Now we’ll consider the three question attributes mentioned earlier: difficulty, discrimination, and distractors.
Difficulty for a question (in CTT) is calculated as proportion of respondents who got a question correct.
We show the difficulty for each question below.
A tricky thing about CTT’s version of difficulty is determining whether a question is too hard (or easy) for a target population of learners.
This is a bit impossible to determine with CTT uses total test score to represent learners’ knowledge levels.
So a shortcoming of CTT is that there is no way to separate learners’ knowledge level and question difficulty.
Question difficulty as measured by the percentage of learners who got each question correct.
The SCS1 is a difficult test with all questions having <50% correctness.
Given that this is a multiple-choice test with 5 options, questions with < 20% correctness (as indicated by pink boxes) may be problematic.
The next thing we’ll consider is discrimination.
Again, discrimination reflects how well a question distinguishes between learners of different knowledge levels.
As a rule of thumb, greater discrimination is typically desirable and low discrimination is troublesome.
We show the discrimination for SCS1 in the questions below:Question discrimination as measured by point-biserial correlation (relationship between question and overall test performance).
Higher correlation is better, with a point-biserial correlation of <0.
2 (blue line) typically being deemed as problematic.
Q5 and Q20 have both poor discrimination (blue circle) and high difficulty (pink squares, carry over from the previous figure).
There are two questions (Q5, Q20) which have potentially problematic difficulty and discrimination.
Q20 is actually “the tricky question” I showed you at the beginning of this post.
So let’s look at the distractors for the tricky question, as shown in the figure below.
Distractors for “the Tricky Question” (Q20, shown above).
When we aggregate learner responses, we see that options C and D are selected more frequently than the correct response (B).
This suggests that we may need to review this question’s response options.
We see that there are multiple distractors which are chosen more frequently than the correct answer.
This could imply many things, ranging from the question assessing knowledge that learners and missing to the answer key having an error.
What would be more insightful than seeing the distribution of distractors in aggregate is to compare the distribution of high performers to the distribution of low performers.
While CTT looks at learners in aggregate, item response theory enables us to disaggregate learners and compare response patterns of learners with different knowledge levels.
Data Analysis Pt 2: IRT to model question & learner propertiesWhereas CTT confounds learner and test properties, IRT models learners to analyze learner properties (e.
knowledge level) and test properties (e.
question difficulty) separately.
A fundamental aspect of IRT is question difficulty and learner knowledge level are both on the same continuum.
We show this in the figure below, where a hypothetical learner (in blue) would likely get questions A and B correct because their knowledge level is greater than the difficulty of a question.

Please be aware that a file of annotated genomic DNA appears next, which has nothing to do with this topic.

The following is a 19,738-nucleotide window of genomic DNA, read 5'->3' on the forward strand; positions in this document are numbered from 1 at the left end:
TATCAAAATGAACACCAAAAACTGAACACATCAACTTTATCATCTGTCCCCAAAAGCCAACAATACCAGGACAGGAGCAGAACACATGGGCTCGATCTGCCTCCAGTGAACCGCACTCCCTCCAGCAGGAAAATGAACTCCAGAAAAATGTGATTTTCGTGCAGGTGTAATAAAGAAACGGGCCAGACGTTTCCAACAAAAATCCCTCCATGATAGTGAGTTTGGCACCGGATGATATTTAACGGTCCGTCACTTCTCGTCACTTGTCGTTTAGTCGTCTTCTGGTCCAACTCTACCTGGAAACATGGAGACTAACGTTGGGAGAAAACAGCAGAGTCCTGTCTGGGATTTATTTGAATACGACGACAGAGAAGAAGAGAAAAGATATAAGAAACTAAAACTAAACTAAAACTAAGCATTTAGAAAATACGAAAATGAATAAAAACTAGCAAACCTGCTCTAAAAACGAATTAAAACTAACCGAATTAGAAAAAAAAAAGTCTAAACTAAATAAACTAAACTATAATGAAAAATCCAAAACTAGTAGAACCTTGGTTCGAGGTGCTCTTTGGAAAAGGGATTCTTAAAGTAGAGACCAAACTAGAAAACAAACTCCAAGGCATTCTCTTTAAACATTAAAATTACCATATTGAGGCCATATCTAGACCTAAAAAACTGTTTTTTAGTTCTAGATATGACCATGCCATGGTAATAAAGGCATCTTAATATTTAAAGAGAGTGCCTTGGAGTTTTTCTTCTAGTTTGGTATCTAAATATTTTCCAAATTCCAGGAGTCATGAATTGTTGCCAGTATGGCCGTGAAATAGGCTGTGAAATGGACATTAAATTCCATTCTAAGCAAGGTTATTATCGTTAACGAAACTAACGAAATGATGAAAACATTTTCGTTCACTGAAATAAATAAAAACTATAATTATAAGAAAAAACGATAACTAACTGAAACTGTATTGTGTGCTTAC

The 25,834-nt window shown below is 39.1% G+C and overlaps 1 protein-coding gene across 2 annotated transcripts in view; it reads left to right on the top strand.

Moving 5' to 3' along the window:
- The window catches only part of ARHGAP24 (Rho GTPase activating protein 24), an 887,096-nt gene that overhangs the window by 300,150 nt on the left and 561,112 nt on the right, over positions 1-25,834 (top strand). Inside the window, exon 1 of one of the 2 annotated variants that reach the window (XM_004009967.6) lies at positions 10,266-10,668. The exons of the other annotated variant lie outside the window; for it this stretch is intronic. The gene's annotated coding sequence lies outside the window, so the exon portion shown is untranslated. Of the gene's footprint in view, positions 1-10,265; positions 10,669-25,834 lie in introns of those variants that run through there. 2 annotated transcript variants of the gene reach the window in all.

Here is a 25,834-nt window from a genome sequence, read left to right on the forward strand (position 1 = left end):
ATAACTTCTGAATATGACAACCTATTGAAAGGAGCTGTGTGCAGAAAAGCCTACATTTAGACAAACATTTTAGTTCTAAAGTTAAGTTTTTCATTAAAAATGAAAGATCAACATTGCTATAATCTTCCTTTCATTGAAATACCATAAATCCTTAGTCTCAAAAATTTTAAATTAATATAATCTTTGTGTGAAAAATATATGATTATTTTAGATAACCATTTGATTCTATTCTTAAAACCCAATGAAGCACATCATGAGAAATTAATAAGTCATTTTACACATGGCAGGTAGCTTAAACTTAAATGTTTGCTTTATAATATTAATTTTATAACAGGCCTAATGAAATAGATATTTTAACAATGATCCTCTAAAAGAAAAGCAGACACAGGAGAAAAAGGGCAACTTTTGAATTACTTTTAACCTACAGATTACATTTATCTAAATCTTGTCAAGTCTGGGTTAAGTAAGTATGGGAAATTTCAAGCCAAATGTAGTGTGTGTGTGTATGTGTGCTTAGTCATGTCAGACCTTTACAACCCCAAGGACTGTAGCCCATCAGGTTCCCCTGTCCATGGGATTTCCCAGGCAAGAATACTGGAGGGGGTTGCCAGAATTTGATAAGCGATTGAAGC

They would likely get question C incorrect because their knowledge level is lower than the difficulty of question C.
Representation of latent variable continuum with 3 questions (A,B,C).
Because this learner’s knowledge level is greater than the difficulties of A and B, we would predict they get those questions correct.
Their level is lower than C’s difficulty, so we predict they get that question wrong.
Zero reflects the knowledge level for the average test-taker, where learners are often assumed to be distributed normally.
(sorry…)A “good” question should discriminate (differentiate) between learners of different knowledge levels.
So the figure below has a nice steep “S” curve, indicating high discrimination.
This is often desirable as a learner with a lower knowledge level (e.
outlined orange learner) will likely get the question wrong and the higher knowledge level (e.
solid green learner) will likely get the exercise correct.
Item Characteristics Curve (ICC) for a well-performing question from the SCS1 (Q19).
This question has a reasonable difficulty level (0.
68) and a high discrimination (steep S curve).
In stark contrast, poor questions tend not to discriminate between learners.
This is visualized in the figure with very flat curves.
This is not ideal because the probability of selecting a correct answer does not change much between learners of different knowledge levels.
ICC for poorly performing questions in SCS1.
The questions have poor discrimination as indicated by the very flat curves.
This is not ideal because the probability of getting a question of correct does not change for learners of varying knowledge levels.
This modeling of learners’ knowledge levels independent also helps us shed light on distractor patterns, as we can analyze response patterns of wrong answer choices for learners of varying levels of knowledge.
As a rule of thumb, we want learners with low knowledge levels to select distractors (wrong answers).
As knowledge level increases, we want the likelihood of selecting the correct answer to increase and eventually become the most likely option selected.